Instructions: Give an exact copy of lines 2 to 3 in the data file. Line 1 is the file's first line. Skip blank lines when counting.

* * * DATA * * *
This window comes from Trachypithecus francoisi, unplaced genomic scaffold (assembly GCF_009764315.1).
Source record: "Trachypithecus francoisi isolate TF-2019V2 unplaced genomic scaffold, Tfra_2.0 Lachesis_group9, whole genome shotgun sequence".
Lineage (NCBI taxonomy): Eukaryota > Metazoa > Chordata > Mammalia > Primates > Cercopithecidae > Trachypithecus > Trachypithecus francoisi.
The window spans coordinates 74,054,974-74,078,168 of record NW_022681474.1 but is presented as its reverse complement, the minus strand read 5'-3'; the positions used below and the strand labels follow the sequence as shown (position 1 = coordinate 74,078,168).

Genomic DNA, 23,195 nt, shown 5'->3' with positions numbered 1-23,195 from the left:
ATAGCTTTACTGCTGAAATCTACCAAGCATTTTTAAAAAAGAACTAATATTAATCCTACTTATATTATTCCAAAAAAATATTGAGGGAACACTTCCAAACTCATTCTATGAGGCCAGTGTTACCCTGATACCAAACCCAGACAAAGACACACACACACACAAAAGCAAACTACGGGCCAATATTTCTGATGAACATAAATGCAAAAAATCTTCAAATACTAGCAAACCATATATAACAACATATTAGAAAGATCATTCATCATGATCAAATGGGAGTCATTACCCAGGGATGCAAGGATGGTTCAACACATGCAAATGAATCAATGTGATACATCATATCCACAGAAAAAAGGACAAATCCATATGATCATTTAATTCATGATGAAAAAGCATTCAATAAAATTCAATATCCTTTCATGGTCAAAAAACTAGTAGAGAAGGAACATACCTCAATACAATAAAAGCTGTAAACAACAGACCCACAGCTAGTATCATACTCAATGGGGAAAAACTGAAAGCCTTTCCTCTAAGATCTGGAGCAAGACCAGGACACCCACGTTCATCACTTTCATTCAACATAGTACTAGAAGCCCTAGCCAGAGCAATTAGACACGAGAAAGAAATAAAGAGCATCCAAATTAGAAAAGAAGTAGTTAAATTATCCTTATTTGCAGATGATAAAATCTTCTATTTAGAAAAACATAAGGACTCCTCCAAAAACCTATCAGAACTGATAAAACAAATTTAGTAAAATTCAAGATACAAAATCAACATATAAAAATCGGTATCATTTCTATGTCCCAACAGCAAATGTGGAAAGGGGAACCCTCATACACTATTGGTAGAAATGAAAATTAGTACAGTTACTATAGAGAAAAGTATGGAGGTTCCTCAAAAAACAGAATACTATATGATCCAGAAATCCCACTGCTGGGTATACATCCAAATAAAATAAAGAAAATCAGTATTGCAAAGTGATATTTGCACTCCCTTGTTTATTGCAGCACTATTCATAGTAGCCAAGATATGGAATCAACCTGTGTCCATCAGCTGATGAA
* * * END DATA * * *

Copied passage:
Source record: "Trachypithecus francoisi isolate TF-2019V2 unplaced genomic scaffold, Tfra_2.0 Lachesis_group9, whole genome shotgun sequence".
Lineage (NCBI taxonomy): Eukaryota > Metazoa > Chordata > Mammalia > Primates > Cercopithecidae > Trachypithecus > Trachypithecus francoisi.